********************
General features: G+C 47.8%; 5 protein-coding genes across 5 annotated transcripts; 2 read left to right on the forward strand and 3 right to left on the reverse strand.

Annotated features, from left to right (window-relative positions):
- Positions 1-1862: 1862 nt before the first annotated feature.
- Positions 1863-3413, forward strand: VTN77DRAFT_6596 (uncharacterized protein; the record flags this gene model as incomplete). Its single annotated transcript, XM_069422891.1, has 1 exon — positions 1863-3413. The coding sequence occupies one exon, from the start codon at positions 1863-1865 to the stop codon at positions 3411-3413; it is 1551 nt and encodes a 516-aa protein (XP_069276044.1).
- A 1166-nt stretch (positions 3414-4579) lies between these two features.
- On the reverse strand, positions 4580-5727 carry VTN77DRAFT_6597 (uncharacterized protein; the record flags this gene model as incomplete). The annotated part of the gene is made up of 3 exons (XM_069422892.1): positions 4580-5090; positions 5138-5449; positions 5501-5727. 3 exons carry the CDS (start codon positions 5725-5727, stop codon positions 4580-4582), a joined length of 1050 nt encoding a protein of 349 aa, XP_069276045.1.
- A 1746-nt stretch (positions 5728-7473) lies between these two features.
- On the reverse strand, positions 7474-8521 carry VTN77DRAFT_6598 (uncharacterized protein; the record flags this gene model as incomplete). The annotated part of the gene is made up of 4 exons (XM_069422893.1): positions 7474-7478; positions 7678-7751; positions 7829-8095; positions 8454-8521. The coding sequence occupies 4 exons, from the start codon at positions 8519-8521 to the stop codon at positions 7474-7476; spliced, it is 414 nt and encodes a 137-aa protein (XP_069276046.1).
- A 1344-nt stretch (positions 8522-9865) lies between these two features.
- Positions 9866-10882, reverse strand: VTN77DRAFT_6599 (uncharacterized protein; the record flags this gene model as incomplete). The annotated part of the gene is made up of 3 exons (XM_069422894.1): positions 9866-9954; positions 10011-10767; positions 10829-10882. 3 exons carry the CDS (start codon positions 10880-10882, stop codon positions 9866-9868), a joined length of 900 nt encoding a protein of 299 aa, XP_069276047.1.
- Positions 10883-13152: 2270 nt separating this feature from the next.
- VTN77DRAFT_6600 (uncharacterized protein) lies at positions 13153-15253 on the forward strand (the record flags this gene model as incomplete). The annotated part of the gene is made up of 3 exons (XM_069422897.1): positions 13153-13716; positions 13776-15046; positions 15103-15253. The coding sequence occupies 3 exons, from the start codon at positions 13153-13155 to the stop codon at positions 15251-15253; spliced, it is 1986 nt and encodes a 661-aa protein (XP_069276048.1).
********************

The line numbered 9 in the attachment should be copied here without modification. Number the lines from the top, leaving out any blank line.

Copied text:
- A 1344-nt stretch (positions 8522-9865) lies between these two features.